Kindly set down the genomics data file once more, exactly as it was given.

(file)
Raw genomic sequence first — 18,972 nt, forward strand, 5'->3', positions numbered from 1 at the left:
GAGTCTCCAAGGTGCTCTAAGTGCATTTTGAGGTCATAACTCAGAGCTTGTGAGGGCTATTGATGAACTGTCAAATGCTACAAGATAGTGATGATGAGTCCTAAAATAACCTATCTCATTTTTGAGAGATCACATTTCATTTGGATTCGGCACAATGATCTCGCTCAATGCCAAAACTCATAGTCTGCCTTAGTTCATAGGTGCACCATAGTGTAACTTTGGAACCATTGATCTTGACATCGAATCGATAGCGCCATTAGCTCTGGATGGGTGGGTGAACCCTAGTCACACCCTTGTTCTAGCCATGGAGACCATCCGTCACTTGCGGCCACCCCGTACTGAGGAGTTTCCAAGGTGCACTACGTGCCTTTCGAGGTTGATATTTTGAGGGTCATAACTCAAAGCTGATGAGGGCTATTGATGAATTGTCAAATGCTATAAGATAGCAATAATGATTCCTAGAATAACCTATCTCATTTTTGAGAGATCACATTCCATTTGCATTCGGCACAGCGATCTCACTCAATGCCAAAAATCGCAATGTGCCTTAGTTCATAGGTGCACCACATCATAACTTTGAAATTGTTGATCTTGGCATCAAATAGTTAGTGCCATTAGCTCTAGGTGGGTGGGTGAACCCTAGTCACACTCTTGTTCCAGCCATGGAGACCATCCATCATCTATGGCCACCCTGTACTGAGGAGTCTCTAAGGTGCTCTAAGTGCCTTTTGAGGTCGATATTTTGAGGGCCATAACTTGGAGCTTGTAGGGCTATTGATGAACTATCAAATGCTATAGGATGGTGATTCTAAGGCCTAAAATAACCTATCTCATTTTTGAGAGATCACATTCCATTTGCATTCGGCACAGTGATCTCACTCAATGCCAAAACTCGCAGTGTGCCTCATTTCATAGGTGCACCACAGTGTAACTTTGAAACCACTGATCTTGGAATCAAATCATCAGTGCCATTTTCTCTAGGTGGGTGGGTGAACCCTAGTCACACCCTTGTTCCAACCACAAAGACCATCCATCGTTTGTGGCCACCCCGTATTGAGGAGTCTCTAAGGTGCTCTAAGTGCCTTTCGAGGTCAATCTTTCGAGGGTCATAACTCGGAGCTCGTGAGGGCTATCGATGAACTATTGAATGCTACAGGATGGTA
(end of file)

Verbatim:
Raw genomic sequence first — 18,972 nt, forward strand, 5'->3', positions numbered from 1 at the left:
GAGTCTCCAAGGTGCTCTAAGTGCATTTTGAGGTCATAACTCAGAGCTTGTGAGGGCTATTGATGAACTGTCAAATGCTACAAGATAGTGATGATGAGTCCTAAAATAACCTATCTCATTTTTGAGAGATCACATTTCATTTGGATTCGGCACAATGATCTCGCTCAATGCCAAAACTCATAGTCTGCCTTAGTTCATAGGTGCACCATAGTGTAACTTTGGAACCATTGATCTTGACATCGAATCGATAGCGCCATTAGCTCTGGATGGGTGGGTGAACCCTAGTCACACCCTTGTTCTAGCCATGGAGACCATCCGTCACTTGCGGCCACCCCGTACTGAGGAGTTTCCAAGGTGCACTACGTGCCTTTCGAGGTTGATATTTTGAGGGTCATAACTCAAAGCTGATGAGGGCTATTGATGAATTGTCAAATGCTATAAGATAGCAATAATGATTCCTAGAATAACCTATCTCATTTTTGAGAGATCACATTCCATTTGCATTCGGCACAGCGATCTCACTCAATGCCAAAAATCGCAATGTGCCTTAGTTCATAGGTGCACCACATCATAACTTTGAAATTGTTGATCTTGGCATCAAATAGTTAGTGCCATTAGCTCTAGGTGGGTGGGTGAACCCTAGTCACACTCTTGTTCCAGCCATGGAGACCATCCATCATCTATGGCCACCCTGTACTGAGGAGTCTCTAAGGTGCTCTAAGTGCCTTTTGAGGTCGATATTTTGAGGGCCATAACTTGGAGCTTGTAGGGCTATTGATGAACTATCAAATGCTATAGGATGGTGATTCTAAGGCCTAAAATAACCTATCTCATTTTTGAGAGATCACATTCCATTTGCATTCGGCACAGTGATCTCACTCAATGCCAAAACTCGCAGTGTGCCTCATTTCATAGGTGCACCACAGTGTAACTTTGAAACCACTGATCTTGGAATCAAATCATCAGTGCCATTTTCTCTAGGTGGGTGGGTGAACCCTAGTCACACCCTTGTTCCAACCACAAAGACCATCCATCGTTTGTGGCCACCCCGTATTGAGGAGTCTCTAAGGTGCTCTAAGTGCCTTTCGAGGTCAATCTTTCGAGGGTCATAACTCGGAGCTCGTGAGGGCTATCGATGAACTATTGAATGCTACAGGATGGTA